Madius Comics are back with the 5th installment of their signature anthology Papercuts and Inkstains (however just to cause maximum confusion it’s numbered as issue 4!). But will it continue the upswing to greatness they managed with the double bill of Papercuts #3a and #3b and can they continue to be one of the best indie anthologies around?
Publisher: Madius Comics
Writer: Robin Jones, Mike Sambrook
Artist: Darren Smith, Jim Lavery, Mike Smith
Price: £4.00 from Madius Comics Big Cartel Store
Our rating: [star rating=”4″]
Papercuts and Inkstains is going through a great run at the moment as they continue to build on their humble beginnings and start to really find their voice and identity in the world of indie anthologies.
We start with muscly barbarian Hogarth on an epic quest in The Forebearer and it’s a great example of what makes Papercuts work so well. Writers Rob Jones and Mike Sambrook, who pen all three tales in this issue, take a fairly generic fantasy premise and make it really stand out thanks to add bags of personality and offbeat humour in every panel. It has a very Terry Pratchett feel to it (which makes sense when you get to Profits of Doom!) and although it is played quite straight at first, the exposition panels are packed with so many little gags about aspiring tavern proprietors and pumpkin headed villains that it gives the whole thing a really enjoyable tone and makes it very readable. It also means, when you get to the slightly more surreal moments, like the career hungry trolls and the big reveal of Hogarth’s actual mission, you are prepared for full-on weirdness and so the whole thing really delivers!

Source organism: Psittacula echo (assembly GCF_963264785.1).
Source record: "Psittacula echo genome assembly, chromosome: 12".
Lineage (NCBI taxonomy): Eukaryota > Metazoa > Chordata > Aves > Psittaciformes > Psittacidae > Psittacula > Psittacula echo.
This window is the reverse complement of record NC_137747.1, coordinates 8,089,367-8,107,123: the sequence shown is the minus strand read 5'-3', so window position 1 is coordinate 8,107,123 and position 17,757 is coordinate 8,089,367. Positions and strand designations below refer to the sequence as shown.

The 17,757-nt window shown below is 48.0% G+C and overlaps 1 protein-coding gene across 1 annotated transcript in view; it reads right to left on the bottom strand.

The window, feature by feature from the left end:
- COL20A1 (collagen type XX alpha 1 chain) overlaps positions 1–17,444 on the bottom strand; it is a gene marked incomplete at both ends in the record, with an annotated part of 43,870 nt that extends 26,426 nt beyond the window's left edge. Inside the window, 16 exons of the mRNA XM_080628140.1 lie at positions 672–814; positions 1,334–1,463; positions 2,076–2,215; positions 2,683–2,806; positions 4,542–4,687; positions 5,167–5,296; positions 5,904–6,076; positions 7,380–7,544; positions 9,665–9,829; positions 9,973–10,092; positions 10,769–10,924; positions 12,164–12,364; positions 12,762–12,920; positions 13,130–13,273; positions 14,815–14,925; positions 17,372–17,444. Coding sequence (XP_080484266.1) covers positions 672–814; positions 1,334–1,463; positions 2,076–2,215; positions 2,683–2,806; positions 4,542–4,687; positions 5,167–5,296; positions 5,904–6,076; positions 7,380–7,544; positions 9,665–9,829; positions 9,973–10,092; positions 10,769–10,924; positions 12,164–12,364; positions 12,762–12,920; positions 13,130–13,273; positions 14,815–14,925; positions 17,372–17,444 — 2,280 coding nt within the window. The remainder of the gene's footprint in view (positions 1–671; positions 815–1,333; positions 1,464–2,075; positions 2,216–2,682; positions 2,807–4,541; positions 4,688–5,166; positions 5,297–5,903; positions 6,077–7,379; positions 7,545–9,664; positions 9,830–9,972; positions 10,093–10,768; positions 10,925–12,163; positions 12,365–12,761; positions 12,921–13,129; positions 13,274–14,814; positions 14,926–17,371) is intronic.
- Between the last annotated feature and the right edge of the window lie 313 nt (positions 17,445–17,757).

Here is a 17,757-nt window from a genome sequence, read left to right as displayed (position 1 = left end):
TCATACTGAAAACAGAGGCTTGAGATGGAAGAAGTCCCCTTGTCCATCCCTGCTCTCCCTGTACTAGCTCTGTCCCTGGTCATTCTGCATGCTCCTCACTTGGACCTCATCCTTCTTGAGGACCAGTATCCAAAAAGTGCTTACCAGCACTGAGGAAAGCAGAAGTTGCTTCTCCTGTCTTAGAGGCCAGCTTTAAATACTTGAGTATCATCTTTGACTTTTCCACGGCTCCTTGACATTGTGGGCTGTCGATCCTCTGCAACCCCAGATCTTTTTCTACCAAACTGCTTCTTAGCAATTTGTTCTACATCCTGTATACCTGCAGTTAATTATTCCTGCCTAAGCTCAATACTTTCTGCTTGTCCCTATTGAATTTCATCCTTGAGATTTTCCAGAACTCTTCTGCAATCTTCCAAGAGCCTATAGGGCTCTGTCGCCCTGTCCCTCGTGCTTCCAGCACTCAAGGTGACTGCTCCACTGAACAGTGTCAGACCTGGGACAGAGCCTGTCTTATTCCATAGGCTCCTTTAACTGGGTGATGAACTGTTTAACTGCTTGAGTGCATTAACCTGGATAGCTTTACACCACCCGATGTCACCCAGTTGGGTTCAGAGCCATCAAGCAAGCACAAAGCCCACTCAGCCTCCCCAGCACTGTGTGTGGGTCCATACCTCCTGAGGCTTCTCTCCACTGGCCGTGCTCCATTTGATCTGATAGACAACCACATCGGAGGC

They do the same in Flight of the Valkyrie, taking a generic group of gun toting road warrior misfits (who could have taken a wrong turn out of a Mad Max convention) and make them much more engaging thanks to a to a load of tongue in cheek humour. They are definitely helped on this one by the superb art of Jim Lavery who gives the whole book a Jamie Hewlett Tank Girl kind of vibe with bags of energy and great clean lines. He also manages to pack in plenty of great visual gags (like the Valkyrie’s chest armour) which matches up perfectly with the tone of the script.
Then of course, there are the Profits of Doom – the true stars of Papercuts! Although it doesn’t feel like the most in-depth story in terms of driving the plot forward, there is still plenty of bickering and banter as they team up with a mysterious hat wearing bearded book collector called Terry and learn about the origins of the the evil Bulgeroth. Artist Mike Smith uses these flashbacks to create some absolutely mind blowing pages, especially those based around the demonic origins of Bulgeroth, that are some of the best pages from the entire run so far. They have so much detail and texture to them, he must have been in league with Cthulhu to make them work so well!
With all three stories hitting on all cylinders, it means this is probably the best edition of Papercuts yet. From start to finish it has a really high quality to it and the only downside to this is that Rob, Chris and co. have set themselves one hell of a high bar to live up to for issue 5